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Use the ‘family test’ to ensure FCA compliance

Andrew Smith, FCA compliance expert

Applying the ‘friends and family’ test could be a simple indicator of how seriously a dealership is applying the Financial Conduct Authority’s principle of “treating customers fairly”.

That advice came from Andrew Smith, managing director at Consumer Credit Advisory Services (CCAS), during a recent meeting of the AM F&I Executive Club.

CCAS has a director who sits on the FCA’s Skilled Persons panel, which means it understands the inner workings of the organisation, Smith said.

“One sentence that came up in these discussions, was: ‘Would you be happy if you or one of your family members had been through the sales process that your business presents, and have they got the product they wanted at a fair price?’. That, in a nutshell, was the panel’s definition of treating customers fairly.”

Smith’s advice in treating customers fairly was to look at the customer, map out their journey from origination to the conclusion, and examine each touchpoint by applying that test.

He spoke about the six customer outcomes the FCA wants firms to strive to achieve, and what this means in practice.


Six ways to ‘treat customers fairly’

■ Outcome 1: Consumers can be confident they are dealing with firms where the fair treatment of customers is central to the corporate culture.

■ Outcome 2: Products and services marketed and sold in the retail market are designed to meet the needs of identified consumer groups and are targeted accordingly.

■ Outcome 3: Consumers are provided with clear information and are kept appropriately informed before, during and after the point of sale.

■ Outcome 4: Where consumers receive advice, the advice is suitable and takes account of their circumstances.

■ Outcome 5: Consumers are provided with products that perform as firms have led them to expect. The associated service is of an acceptable standard and as they have been led to expect.

■ Outcome 6: Consumers do not face unreasonable post-sale barriers imposed by firms to change product, switch provider, submit a claim or make a complaint.

His advice was that the customer is made aware of any limitations in the scope of the service the dealership provides, it trains its staff regularly and specifically to the F&I role, and documents that training and increased awareness.

“It is all about the evidence. You can sit in front of the regulator and say ‘look at our wonderful sales process, we treat our customers fairly, cut us through like a stick of rock and inside it says TCF’ and their response to that will be ‘that’s great, prove it’. If you can’t evidence it, as far as they’re concerned it doesn’t happen,” Smith said.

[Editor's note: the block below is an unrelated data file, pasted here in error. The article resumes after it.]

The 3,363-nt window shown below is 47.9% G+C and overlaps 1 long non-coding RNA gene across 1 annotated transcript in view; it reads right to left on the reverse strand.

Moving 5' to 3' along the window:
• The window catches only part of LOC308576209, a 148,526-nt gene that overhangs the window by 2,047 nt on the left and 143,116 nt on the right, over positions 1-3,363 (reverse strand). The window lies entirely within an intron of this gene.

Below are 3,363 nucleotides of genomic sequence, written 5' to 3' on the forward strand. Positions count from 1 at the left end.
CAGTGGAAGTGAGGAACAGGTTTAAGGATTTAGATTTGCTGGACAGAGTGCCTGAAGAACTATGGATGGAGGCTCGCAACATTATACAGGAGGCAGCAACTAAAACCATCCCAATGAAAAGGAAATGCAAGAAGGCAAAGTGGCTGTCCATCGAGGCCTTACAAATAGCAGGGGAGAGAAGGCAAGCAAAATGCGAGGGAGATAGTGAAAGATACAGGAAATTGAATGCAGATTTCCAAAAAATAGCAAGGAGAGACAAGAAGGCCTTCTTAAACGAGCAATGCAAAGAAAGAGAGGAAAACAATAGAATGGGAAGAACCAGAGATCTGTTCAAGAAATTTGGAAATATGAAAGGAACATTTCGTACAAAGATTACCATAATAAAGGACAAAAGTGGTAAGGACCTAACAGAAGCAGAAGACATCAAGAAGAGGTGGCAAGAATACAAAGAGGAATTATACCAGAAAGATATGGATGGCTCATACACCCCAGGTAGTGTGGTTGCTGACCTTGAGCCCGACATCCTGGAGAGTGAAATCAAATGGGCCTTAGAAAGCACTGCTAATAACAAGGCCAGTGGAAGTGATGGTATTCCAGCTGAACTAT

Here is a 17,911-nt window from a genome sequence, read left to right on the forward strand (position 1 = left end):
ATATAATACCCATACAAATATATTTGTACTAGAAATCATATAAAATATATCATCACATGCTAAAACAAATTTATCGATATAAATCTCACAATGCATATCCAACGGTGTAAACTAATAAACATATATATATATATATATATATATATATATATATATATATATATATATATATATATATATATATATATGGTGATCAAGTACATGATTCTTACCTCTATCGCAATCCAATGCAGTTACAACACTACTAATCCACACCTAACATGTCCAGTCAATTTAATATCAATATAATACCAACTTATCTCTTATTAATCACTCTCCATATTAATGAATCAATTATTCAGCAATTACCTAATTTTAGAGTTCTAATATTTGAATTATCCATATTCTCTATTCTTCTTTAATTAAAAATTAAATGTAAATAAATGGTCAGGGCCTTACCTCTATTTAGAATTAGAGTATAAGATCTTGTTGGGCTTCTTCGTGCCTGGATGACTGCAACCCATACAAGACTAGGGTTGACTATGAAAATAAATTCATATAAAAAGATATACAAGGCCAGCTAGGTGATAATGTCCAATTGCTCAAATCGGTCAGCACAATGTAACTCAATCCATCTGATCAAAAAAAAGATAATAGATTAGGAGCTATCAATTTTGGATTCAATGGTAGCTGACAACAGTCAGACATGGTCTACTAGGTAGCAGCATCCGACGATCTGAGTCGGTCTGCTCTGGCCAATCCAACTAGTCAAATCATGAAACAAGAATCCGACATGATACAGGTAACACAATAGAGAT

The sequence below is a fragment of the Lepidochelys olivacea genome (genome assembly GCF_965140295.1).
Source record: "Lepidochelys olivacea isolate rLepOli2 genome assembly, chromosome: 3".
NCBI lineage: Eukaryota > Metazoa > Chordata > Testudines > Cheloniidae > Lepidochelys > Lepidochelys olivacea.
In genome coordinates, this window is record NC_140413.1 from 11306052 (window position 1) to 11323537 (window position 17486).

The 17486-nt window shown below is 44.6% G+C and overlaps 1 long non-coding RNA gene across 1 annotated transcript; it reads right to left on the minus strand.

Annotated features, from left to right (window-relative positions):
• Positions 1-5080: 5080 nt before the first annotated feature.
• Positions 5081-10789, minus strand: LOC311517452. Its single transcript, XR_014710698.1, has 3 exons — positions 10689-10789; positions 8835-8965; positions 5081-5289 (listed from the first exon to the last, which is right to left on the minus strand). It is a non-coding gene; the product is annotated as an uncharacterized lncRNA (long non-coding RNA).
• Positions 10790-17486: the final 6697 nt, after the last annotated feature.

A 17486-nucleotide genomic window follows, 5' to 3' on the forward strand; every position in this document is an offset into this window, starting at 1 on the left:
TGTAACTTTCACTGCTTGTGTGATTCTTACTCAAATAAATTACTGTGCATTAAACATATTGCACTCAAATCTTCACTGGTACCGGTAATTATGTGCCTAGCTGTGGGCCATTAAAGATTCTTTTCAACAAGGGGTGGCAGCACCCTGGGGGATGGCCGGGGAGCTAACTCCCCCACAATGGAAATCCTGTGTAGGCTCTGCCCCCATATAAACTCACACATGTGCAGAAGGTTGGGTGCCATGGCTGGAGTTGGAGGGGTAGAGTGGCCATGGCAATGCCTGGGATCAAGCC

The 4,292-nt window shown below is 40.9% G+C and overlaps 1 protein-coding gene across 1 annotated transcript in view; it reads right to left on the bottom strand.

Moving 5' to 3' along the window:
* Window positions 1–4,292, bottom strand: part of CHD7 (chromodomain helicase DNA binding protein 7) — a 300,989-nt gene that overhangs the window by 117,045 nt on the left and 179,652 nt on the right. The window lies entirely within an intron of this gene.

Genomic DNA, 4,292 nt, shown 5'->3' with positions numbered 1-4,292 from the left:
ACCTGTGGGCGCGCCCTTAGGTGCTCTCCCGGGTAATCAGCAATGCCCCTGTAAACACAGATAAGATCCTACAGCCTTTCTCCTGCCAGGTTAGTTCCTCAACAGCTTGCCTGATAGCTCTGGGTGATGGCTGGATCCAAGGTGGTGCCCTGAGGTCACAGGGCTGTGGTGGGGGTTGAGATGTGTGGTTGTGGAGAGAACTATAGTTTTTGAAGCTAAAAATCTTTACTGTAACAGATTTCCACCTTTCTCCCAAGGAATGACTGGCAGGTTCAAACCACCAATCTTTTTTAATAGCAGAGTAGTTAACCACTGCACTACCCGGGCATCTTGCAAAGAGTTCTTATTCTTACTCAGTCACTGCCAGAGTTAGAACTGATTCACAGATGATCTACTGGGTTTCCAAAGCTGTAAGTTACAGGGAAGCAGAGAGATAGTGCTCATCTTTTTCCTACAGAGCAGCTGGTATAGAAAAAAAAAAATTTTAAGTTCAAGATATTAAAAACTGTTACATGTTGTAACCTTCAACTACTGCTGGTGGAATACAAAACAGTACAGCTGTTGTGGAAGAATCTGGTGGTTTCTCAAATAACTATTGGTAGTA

The sales process must be designed to clearly identify the needs of the customer and ensure the provision offered is appropriate, and the process is documented.

Customers must be provided with clear information. Ensure any quotation or illustration given out has the relevant prescribed information and is laid out in a way that is clear and easy to understand. Smith said claims management companies have been successful because it is all about the detail in the process and they’ve been able to find holes.

A good test is to give a documented sales process file to someone who doesn’t know the process, and to ask them for feedback on whether they understand what has happened to lead to that sale and why.

If it is a non-advised sale, show that the customer is given every available option, so that they can confirm they have made an informed choice and had all the right information to make their decision, he said.

If you’re quoting for a particular product, make sure that is the one the customer gets.


Deal with complaints correctly

Complaints are an important element of the process. If a customer wants to make a complaint, the dealership must ensure the customer knows how to, the complaints process is robust and it follows Financial Ombudsman Service guidelines and timings.

CCAS advises firms to record every single complaint that comes in, whether related to the business’s activity or that of any third parties. This could enable the firm to show the FCA that only a tiny percentage of complaints relate to its activities, and that it does have customer service at its centre because it takes time to log every expression of dissatisfaction that comes in, whether justified or not, and takes ownership and when necessary passes it on to the relevant party.

Smith warned that the FCA’s thematic review into remuneration is likely to be published in Q2 2016. His advice was that dealers must provide evidence that commission and pay schemes are driving staff to do right by the customer and are not based around their own self-interest.

CCAS has worked with firms that have a training and competency scheme where bonus is spread across quality assurance, complaints numbers, quality of paperwork, customer feedback as well as sales.

Smith said the FCA has no problem with people being rewarded for their productivity, but it needs to be done in the right way. For example, staff earning a percentage linked to the size of the amount being lent may lead them to focus on certain deals, which could raise concerns.

Steve Freeman, MHA MacIntyre Hudson, said his conversations with motor retail finance directors have revealed their number one concern at the moment is FCA compliance processes and controls.

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